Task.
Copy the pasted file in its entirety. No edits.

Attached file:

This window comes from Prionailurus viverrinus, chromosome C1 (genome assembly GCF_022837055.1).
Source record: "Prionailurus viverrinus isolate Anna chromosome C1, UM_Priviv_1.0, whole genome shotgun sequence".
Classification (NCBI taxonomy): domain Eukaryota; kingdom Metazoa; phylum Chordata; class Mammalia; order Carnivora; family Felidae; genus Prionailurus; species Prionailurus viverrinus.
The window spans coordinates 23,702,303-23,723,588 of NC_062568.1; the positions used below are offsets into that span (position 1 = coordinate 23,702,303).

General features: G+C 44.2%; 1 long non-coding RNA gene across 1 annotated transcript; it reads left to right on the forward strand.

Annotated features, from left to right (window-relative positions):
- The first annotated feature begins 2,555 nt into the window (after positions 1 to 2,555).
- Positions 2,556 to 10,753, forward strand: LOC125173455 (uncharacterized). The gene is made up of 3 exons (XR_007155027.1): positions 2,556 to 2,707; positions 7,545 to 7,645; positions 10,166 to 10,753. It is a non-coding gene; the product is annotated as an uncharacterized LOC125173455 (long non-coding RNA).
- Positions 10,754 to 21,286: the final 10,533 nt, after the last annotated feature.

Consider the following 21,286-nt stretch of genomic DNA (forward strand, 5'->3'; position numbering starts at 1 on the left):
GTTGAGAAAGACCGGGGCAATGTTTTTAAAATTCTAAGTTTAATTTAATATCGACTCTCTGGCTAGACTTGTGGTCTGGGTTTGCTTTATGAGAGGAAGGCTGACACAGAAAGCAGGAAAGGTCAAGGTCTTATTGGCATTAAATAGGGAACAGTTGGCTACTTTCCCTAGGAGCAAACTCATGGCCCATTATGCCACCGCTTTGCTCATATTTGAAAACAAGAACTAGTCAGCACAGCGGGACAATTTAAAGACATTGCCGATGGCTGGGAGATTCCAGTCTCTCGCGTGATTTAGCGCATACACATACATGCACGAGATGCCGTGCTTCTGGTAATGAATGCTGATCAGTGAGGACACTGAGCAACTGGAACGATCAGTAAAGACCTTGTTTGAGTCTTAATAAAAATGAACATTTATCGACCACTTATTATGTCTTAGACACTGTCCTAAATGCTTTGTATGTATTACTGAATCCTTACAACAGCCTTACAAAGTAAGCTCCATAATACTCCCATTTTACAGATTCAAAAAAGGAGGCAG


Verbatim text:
This window comes from Prionailurus viverrinus, chromosome C1 (genome assembly GCF_022837055.1).
Source record: "Prionailurus viverrinus isolate Anna chromosome C1, UM_Priviv_1.0, whole genome shotgun sequence".
Classification (NCBI taxonomy): domain Eukaryota; kingdom Metazoa; phylum Chordata; class Mammalia; order Carnivora; family Felidae; genus Prionailurus; species Prionailurus viverrinus.
The window spans coordinates 23,702,303-23,723,588 of NC_062568.1; the positions used below are offsets into that span (position 1 = coordinate 23,702,303).

General features: G+C 44.2%; 1 long non-coding RNA gene across 1 annotated transcript; it reads left to right on the forward strand.

Annotated features, from left to right (window-relative positions):
- The first annotated feature begins 2,555 nt into the window (after positions 1 to 2,555).
- Positions 2,556 to 10,753, forward strand: LOC125173455 (uncharacterized). The gene is made up of 3 exons (XR_007155027.1): positions 2,556 to 2,707; positions 7,545 to 7,645; positions 10,166 to 10,753. It is a non-coding gene; the product is annotated as an uncharacterized LOC125173455 (long non-coding RNA).
- Positions 10,754 to 21,286: the final 10,533 nt, after the last annotated feature.

Consider the following 21,286-nt stretch of genomic DNA (forward strand, 5'->3'; position numbering starts at 1 on the left):
GTTGAGAAAGACCGGGGCAATGTTTTTAAAATTCTAAGTTTAATTTAATATCGACTCTCTGGCTAGACTTGTGGTCTGGGTTTGCTTTATGAGAGGAAGGCTGACACAGAAAGCAGGAAAGGTCAAGGTCTTATTGGCATTAAATAGGGAACAGTTGGCTACTTTCCCTAGGAGCAAACTCATGGCCCATTATGCCACCGCTTTGCTCATATTTGAAAACAAGAACTAGTCAGCACAGCGGGACAATTTAAAGACATTGCCGATGGCTGGGAGATTCCAGTCTCTCGCGTGATTTAGCGCATACACATACATGCACGAGATGCCGTGCTTCTGGTAATGAATGCTGATCAGTGAGGACACTGAGCAACTGGAACGATCAGTAAAGACCTTGTTTGAGTCTTAATAAAAATGAACATTTATCGACCACTTATTATGTCTTAGACACTGTCCTAAATGCTTTGTATGTATTACTGAATCCTTACAACAGCCTTACAAAGTAAGCTCCATAATACTCCCATTTTACAGATTCAAAAAAGGAGGCAG